Nikon digital: A sorry tale

In 2001–2003, I had a rather bad experience with Nikon Digital’s repair service. The product I had problems with was an APS adaptor for a high end film scanner, but other people have written to me with similar tales of woe regarding digital cameras and digital SLRs.

Briefly:

  1. I discovered that while Nikon are reknowned for the quality of their lenses, they also make some really shoddy products. High price and the Nikon name is no guarantee of quality.

  2. I found out that if you buy a faulty Nikon digital imaging product, such as a scanner or a digital camera, your chances of getting it repaired or replaced with a working product seem to be pretty slim.

  3. When Nikon were unable to get the product to work after four attempts, I couldn’t get a refund for the non-working product without a year of ignored letters, phone calls and faxes.

  4. The Nikon product jammed with some of my irreplacable negatives inside. I couldn’t open up the unit to get the film out without voiding the warranty, and Nikon failed to extricate and return the film.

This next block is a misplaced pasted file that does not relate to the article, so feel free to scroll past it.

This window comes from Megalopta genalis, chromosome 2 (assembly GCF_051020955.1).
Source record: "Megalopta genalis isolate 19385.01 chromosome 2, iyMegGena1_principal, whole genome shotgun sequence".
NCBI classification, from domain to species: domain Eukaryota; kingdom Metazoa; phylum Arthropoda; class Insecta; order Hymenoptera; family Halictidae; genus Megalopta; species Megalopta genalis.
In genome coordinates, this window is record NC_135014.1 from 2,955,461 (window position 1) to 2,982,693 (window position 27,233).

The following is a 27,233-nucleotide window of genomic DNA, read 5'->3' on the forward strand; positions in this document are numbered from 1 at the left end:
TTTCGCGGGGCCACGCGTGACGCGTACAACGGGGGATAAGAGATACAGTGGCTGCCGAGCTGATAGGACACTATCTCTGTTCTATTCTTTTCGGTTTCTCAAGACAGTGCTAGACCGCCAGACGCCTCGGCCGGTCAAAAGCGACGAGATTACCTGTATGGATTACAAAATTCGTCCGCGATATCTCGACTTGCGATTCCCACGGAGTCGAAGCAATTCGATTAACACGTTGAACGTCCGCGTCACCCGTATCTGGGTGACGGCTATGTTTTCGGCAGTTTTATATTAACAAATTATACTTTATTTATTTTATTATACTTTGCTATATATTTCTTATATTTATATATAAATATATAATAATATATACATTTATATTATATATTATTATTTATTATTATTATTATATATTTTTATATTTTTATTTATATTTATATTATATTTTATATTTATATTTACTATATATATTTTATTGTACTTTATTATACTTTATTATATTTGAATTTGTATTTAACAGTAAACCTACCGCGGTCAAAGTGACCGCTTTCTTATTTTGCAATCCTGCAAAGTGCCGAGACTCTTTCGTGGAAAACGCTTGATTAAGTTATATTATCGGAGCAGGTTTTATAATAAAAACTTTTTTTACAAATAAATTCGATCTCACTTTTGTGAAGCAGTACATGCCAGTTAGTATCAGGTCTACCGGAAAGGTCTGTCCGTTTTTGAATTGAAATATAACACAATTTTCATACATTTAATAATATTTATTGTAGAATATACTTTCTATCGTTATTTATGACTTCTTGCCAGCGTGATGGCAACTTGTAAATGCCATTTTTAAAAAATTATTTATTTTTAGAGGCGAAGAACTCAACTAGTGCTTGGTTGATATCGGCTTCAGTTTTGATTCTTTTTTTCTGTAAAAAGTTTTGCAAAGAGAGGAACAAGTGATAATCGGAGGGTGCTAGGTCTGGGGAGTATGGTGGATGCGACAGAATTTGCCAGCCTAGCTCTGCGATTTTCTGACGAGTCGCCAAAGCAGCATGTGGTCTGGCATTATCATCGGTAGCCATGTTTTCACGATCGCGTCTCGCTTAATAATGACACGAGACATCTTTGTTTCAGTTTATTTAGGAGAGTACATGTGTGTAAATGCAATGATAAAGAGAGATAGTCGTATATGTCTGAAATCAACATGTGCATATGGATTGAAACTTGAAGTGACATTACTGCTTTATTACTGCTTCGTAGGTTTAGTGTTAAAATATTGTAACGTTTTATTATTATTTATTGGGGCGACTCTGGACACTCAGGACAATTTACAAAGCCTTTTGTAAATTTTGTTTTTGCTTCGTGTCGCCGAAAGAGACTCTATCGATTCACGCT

I did finish scanning the rest of my APS film cassettes, no thanks to Nikon. I had to break open each cassette, pull out the film, and chop it up into individual frames. I then mounted each frame in a 35mm glass slide, adjusting for the size difference by using plastic spacers cut by hand from old subway passes using a sharp knife and a metal ruler. As you can imagine, the process was very fiddly and laborious and no fun at all.

Anyway, here’s the whole sorry tale…

APS breakage (the Nikon saga begins)

Spent an intellectually stimulating but ultimately fruitless few hours trying to port a piece of badly-written Amiga software to Mac OS X. Copied a bunch of TV shows to tape for Laura. The APS adaptor for my film scanner broke. Luckily it’s still under warranty. I could do without the hassle, though. I’ve decided to ship it back to Nikon, and have them repair it—then I’ll try and scan every single roll of APS in as little time as possible.